Games, crafts, other activities may safeguard aging brain
Even in your 70s and beyond, simple activities, including web-surfing, playing bridge, and socialising can stave off mental decline, new research says.
Benefits were greatest in computer users and in those without a gene variation linked with Alzheimer's disease. But even among seniors with that trait, mental decline that sometimes precedes dementia was less common among those who engaged in mind-stimulating activities.
The benefits were found from activities that many seniors have access to.
"They don't have to spend their life savings" on fancy gadgets, said Dr Yonas Geda, the study's senior author and a neurologist at the Mayo Clinic's Scottsdale, Arizona, campus.
The study was published yesterday in the journal JAMA Neurology. The researchers noted that the statistical link they found with reduced risk does not prove that the activities were responsible.
GOOD FOR BRAIN HEALTH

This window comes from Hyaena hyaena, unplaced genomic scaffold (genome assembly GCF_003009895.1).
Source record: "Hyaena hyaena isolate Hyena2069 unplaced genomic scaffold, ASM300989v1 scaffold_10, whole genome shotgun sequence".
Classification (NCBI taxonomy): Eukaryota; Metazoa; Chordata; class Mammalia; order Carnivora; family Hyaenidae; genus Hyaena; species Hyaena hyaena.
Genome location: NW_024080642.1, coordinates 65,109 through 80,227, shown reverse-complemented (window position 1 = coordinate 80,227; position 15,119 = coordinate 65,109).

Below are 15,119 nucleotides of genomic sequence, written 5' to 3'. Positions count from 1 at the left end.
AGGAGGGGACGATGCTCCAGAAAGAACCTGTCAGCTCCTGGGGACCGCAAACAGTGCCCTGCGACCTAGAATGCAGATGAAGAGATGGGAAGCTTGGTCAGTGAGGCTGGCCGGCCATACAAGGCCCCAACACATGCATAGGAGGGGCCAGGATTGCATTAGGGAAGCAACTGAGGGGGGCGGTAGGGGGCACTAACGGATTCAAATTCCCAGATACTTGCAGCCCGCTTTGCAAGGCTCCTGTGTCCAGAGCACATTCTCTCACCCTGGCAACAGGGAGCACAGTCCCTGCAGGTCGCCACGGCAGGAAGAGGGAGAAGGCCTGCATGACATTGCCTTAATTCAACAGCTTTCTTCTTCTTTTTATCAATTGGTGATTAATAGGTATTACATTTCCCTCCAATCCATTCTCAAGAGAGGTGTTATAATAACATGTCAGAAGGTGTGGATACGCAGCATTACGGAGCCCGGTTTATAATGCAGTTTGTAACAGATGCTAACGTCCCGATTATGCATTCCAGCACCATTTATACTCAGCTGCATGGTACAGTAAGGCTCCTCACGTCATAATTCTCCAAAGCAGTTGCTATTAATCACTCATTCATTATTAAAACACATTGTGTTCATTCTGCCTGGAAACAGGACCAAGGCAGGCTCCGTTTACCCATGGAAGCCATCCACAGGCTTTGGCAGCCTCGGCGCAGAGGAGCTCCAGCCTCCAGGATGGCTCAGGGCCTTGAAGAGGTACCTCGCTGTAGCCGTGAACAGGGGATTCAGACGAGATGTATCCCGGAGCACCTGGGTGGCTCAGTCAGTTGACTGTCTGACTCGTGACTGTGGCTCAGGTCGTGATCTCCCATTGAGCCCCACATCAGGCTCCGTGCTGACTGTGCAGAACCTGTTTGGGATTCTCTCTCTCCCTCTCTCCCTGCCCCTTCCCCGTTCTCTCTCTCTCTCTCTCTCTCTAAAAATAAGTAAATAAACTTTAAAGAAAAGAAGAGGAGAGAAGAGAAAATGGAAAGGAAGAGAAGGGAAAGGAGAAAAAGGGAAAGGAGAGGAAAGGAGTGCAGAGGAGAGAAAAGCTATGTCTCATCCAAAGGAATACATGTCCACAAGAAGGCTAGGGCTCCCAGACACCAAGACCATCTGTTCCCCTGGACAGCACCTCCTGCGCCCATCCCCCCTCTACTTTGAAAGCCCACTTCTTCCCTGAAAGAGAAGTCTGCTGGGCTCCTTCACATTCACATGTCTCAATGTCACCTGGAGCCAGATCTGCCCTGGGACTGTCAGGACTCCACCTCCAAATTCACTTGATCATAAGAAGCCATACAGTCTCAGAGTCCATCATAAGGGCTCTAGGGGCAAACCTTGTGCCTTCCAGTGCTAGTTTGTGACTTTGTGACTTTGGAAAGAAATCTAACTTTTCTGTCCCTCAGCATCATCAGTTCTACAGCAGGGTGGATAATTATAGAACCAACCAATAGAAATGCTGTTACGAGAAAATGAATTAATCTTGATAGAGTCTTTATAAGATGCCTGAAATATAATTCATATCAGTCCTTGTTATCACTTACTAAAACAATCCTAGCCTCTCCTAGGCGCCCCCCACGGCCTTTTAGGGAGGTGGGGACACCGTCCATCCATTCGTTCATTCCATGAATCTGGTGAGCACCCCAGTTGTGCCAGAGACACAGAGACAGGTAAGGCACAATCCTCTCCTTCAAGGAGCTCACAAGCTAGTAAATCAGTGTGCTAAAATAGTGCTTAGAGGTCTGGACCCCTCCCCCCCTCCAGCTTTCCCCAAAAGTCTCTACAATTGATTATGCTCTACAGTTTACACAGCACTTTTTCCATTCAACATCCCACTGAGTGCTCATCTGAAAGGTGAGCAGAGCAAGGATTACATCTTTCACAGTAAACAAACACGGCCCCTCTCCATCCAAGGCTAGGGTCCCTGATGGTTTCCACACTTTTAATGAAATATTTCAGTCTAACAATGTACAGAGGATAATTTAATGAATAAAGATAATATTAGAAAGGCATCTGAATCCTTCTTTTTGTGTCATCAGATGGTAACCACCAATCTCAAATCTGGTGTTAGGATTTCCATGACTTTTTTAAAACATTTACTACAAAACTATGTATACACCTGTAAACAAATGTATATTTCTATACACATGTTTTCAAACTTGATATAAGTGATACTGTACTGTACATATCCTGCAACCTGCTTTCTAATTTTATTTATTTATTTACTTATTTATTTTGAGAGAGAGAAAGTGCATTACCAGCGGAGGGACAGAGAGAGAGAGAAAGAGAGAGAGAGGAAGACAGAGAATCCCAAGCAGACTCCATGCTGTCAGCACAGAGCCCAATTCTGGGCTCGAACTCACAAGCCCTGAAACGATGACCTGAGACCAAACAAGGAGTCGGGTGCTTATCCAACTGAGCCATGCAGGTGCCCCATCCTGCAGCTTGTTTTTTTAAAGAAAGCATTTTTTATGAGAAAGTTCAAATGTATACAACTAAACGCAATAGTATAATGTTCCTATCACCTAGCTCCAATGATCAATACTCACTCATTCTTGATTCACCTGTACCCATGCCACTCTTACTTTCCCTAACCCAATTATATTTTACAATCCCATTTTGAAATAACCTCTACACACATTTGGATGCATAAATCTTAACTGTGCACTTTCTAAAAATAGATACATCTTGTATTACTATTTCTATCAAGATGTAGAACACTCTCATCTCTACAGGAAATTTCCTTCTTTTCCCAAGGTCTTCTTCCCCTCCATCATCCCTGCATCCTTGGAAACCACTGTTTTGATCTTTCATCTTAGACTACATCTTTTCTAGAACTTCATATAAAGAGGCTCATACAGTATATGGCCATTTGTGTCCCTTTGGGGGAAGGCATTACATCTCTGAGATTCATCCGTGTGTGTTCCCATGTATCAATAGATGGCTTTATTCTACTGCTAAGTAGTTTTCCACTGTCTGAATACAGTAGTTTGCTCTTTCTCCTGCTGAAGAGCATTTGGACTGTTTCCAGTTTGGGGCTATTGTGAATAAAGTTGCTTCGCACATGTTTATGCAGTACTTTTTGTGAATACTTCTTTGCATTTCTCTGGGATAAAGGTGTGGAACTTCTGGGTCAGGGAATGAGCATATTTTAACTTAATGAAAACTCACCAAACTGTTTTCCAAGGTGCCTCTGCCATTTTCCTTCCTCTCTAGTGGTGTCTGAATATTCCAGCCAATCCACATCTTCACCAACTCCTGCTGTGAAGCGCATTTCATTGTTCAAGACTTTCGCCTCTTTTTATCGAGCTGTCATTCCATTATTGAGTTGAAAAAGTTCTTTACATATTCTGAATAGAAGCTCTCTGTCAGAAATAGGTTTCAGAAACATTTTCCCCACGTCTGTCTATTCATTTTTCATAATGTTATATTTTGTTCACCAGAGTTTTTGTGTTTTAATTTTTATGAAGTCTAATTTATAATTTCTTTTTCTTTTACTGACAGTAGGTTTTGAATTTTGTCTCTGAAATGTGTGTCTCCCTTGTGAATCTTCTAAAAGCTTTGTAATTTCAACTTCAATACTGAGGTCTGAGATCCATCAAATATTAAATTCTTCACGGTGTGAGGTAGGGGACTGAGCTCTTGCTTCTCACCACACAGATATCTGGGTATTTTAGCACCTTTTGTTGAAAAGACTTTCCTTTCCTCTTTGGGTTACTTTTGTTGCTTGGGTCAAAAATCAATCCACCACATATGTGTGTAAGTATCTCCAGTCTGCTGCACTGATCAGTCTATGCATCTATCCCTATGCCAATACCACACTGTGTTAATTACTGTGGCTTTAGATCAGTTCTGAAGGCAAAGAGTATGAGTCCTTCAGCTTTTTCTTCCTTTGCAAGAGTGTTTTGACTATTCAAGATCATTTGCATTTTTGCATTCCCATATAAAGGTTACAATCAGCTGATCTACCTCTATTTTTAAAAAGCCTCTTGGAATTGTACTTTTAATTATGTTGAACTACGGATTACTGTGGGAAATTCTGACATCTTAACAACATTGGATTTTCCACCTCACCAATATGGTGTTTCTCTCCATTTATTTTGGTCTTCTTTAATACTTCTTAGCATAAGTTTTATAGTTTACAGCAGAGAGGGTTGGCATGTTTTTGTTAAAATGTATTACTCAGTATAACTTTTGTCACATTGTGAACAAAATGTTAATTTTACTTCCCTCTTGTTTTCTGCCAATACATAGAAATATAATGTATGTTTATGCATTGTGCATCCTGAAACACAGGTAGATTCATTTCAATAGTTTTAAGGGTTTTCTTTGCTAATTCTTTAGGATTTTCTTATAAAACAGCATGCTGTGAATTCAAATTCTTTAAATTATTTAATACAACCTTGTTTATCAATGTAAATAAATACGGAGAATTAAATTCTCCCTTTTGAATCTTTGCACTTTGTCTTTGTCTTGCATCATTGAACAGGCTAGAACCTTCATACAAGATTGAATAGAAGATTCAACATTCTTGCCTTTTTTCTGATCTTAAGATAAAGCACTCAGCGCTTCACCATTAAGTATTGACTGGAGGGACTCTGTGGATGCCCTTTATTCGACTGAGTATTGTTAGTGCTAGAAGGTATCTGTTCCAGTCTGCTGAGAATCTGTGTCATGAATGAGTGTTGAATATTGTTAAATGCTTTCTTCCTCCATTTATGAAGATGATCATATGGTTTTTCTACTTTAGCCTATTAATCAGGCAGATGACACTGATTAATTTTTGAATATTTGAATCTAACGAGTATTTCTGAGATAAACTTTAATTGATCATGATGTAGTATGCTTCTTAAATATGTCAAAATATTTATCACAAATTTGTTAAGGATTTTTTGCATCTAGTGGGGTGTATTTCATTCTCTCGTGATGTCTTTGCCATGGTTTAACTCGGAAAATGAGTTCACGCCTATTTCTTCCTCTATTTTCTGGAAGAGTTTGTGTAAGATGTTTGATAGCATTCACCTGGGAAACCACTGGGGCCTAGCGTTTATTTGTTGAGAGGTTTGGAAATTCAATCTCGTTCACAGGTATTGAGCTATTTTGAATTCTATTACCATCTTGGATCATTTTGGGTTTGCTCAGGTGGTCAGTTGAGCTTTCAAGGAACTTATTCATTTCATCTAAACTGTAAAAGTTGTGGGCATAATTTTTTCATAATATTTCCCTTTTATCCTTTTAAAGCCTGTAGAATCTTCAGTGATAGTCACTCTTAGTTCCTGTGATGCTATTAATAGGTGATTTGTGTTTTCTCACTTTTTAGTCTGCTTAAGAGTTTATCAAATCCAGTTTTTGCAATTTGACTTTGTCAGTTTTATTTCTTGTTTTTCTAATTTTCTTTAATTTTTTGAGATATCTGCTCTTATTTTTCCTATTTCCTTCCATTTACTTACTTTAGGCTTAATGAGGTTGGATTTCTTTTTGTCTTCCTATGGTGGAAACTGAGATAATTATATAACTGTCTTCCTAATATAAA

Still, said Heather Snyder of the Alzheimer's Association, the results support the idea that "being engaged mentally is good for brain health".
The study looked at five types of activities that are thought to help keep the mind sharp: computer use; making crafts; playing games, including chess or bridge; going to movies or other types of socialising; and reading books. The idea was to see if these activities could help prevent mild cognitive impairment. That condition involves problems with memory, thinking, and attention that don't interfere much with daily life but which increase risks for developing Alzheimer's disease and other types of dementia.